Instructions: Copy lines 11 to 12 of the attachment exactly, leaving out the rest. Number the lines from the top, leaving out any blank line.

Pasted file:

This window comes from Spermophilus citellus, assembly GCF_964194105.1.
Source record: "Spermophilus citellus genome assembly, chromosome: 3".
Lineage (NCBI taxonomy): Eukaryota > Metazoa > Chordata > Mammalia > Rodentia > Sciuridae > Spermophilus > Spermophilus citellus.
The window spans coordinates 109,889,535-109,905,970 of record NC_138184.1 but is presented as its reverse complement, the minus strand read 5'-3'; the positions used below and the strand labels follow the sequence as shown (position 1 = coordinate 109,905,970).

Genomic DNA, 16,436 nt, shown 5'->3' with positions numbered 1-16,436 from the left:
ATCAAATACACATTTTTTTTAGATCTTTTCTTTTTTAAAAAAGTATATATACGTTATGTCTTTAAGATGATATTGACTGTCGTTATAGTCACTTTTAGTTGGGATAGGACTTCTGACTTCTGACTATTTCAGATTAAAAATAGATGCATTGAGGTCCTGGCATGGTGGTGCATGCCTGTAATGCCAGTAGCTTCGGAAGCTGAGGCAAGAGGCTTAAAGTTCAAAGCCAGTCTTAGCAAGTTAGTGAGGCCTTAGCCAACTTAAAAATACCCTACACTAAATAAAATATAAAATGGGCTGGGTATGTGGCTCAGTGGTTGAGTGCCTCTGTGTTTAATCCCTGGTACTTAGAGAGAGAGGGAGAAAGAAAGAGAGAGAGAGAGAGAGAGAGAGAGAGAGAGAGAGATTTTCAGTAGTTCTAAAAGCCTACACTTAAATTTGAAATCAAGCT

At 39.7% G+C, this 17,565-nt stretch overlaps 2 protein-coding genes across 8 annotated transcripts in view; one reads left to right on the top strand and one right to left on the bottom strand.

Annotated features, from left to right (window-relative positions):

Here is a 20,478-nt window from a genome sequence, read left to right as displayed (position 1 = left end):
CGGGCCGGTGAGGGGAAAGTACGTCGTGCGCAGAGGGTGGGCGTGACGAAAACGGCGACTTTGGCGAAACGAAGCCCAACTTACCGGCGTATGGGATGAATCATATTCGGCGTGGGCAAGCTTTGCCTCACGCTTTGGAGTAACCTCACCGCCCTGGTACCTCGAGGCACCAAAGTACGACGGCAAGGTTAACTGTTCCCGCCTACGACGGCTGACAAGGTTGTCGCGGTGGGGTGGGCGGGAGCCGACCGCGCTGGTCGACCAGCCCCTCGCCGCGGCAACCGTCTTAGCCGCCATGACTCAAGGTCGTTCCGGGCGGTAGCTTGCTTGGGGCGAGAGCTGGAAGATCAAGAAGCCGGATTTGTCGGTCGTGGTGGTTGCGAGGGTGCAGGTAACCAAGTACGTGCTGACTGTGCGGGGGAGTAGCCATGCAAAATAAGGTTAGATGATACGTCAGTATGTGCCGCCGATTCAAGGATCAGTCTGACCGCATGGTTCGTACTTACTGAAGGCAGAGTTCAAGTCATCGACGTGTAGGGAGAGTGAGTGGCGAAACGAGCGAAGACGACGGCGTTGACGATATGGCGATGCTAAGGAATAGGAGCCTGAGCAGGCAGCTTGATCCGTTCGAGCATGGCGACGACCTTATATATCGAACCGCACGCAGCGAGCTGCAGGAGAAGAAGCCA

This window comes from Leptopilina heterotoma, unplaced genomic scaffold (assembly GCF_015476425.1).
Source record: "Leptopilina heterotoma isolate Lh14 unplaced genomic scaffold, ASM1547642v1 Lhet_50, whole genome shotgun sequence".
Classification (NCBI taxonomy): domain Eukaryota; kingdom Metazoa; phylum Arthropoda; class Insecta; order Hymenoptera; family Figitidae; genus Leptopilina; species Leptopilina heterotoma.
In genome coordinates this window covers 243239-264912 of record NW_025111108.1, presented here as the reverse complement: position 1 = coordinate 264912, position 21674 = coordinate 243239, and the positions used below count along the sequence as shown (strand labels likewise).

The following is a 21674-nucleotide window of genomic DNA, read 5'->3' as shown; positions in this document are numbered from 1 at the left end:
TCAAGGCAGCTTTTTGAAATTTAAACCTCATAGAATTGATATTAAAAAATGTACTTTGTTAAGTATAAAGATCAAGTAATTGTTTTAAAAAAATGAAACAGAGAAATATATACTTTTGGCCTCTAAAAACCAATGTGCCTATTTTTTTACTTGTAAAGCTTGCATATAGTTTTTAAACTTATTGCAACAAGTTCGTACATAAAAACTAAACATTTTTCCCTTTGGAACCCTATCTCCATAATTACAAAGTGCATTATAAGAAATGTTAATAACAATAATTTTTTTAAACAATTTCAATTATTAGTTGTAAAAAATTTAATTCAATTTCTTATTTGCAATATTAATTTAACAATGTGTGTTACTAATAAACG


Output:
This window comes from Leptopilina heterotoma, unplaced genomic scaffold (assembly GCF_015476425.1).
Source record: "Leptopilina heterotoma isolate Lh14 unplaced genomic scaffold, ASM1547642v1 Lhet_50, whole genome shotgun sequence".